9-year-old guitar prodigy plays for Grand County students
Sky Hi News Intern
Nine-year-old Jaden Carlson has only been playing guitar for three years, but during that time her talent has skyrocketed her from beginning musician to touring performer.
She gave a special performance sponsored by the Grand County Blues Society on June 3 for the students at Indian Peaks Charter School.
This third-grader, beyond having the job of being a kid, maintains a resume with more experience than some musicians twice her age.
Carlson, a Boulder native, has performed everywhere from Desert Rocks Music Festival in Moab, to Telluride Blues and Brews Festival, to the House of Blues in San Diego.
She has opened for a band that included members of AC/DC, Guns N’ Roses and Survivor, played on a stage once graced by B.B. King, and was lifted from the crowd to accompany Michael Franti on his song, “Nobody Right, Nobody Wrong” in front of an audience of 2,000 people.
At 6 years old, Carlson discovered she wanted to play guitar while at a concert with her parents. She stood in the front row (the only place she could see), gazing up at the guitar player, and as her mother recounted, Carlson turned to her, eyes wide, saying, “I want to do that.”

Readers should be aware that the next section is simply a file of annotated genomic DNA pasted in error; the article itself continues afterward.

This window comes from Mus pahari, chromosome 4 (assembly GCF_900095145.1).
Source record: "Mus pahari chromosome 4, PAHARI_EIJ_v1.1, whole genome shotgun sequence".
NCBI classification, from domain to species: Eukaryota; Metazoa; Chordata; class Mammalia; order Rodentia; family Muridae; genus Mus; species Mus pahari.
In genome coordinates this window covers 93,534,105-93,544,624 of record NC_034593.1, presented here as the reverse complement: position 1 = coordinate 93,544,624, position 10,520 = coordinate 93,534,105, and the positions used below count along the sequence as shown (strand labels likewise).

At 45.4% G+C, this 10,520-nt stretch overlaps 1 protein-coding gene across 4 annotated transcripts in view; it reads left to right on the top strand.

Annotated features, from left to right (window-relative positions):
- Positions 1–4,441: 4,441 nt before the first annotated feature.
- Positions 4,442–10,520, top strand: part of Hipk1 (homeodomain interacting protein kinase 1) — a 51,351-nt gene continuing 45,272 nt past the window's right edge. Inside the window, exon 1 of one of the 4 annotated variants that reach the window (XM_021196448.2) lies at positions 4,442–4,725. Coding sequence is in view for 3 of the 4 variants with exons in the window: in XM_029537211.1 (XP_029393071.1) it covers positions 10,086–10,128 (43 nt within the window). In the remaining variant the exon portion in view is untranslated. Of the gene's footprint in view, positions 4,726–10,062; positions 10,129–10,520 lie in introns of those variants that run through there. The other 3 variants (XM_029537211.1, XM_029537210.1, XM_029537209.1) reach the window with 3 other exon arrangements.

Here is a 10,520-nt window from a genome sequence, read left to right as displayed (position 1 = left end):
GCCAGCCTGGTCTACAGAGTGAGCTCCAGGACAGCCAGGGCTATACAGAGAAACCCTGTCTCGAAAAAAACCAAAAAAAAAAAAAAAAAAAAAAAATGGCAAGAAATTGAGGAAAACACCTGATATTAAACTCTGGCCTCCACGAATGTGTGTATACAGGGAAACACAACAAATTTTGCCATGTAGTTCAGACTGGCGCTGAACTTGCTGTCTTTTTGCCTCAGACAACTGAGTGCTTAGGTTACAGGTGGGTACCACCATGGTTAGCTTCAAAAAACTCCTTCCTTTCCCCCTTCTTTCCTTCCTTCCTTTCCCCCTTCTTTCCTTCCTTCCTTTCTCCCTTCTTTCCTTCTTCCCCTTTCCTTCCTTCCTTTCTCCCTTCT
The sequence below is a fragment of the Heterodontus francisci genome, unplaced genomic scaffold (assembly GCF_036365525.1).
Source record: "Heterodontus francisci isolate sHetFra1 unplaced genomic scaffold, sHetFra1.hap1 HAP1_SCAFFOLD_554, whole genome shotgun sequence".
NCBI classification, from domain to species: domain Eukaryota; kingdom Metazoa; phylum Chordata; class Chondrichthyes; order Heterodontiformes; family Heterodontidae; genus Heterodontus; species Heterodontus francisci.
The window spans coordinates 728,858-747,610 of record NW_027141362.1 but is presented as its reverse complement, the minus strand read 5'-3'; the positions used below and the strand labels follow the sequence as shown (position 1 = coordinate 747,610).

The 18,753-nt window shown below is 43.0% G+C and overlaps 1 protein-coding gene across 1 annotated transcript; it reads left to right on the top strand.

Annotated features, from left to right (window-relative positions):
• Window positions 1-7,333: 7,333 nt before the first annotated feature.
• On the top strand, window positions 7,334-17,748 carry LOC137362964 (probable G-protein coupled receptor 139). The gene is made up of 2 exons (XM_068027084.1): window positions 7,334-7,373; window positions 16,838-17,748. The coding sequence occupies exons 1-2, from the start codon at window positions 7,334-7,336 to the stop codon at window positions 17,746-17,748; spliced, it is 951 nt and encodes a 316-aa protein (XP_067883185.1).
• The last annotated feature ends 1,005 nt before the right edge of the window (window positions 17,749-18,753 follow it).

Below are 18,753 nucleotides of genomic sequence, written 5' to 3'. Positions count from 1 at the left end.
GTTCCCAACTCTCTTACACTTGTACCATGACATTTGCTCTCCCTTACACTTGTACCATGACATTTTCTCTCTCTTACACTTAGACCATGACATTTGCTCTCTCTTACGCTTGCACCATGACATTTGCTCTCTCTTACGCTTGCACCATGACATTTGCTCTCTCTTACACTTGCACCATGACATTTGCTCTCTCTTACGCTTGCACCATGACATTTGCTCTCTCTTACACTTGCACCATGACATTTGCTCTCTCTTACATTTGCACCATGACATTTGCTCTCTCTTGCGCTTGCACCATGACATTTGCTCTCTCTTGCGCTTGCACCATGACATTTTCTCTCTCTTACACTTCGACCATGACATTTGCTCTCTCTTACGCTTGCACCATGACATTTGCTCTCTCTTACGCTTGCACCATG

Her parents explained that she would have to take lessons and practice, but that didn’t stop Carlson. She now practices two hours every day, and though she favors rock ‘n’ roll, she is classically trained, already in number six of eight Suzuki method books, which Carlson quickly explained, is “very, very, very advanced.”
When asked if she had a favorite song to play, she replied, “I like all 82 songs I know.”
She also writes her own songs, four of which she performed for the charter school students, and all of which shared a common theme: sunshine.
She also performed Jimi Hendrix’s “Hey Joe” (without the lyrics, because, as Mom explained, some lyrics just aren’t too appropriate for a 9-year-old to sing), “Come Together” by The Beatles, John Lennon’s “Imagine,” “One” by U2, and she closed with a toe-tapping “Sound of Sunshine” by Michael Franti.
Despite her professionalism and knack for self-promotion, Carlson is still a kid. Beyond the guitar, she loves playing soccer, skiing, hiking, running, and biking.
It appears that she balances her “regular” life with her professional life well; however, her friends at school can rarely make it to her concerts because as she explained, “most of my shows are past 9 p.m.”
Her mother plays an important part acting as her agent, Carlson said, her manager, and everything else. (Her mother corrected quickly, “I’m not your agent, I’m your mother.”)
Carslon, who has a CD out entitled “Midnight Sky,” had some good advice for young, aspiring musicians: “If you’re still a beginner and you mess up a little bit, then you’re not bad, and if you keep practicing, you’ll get really good.”
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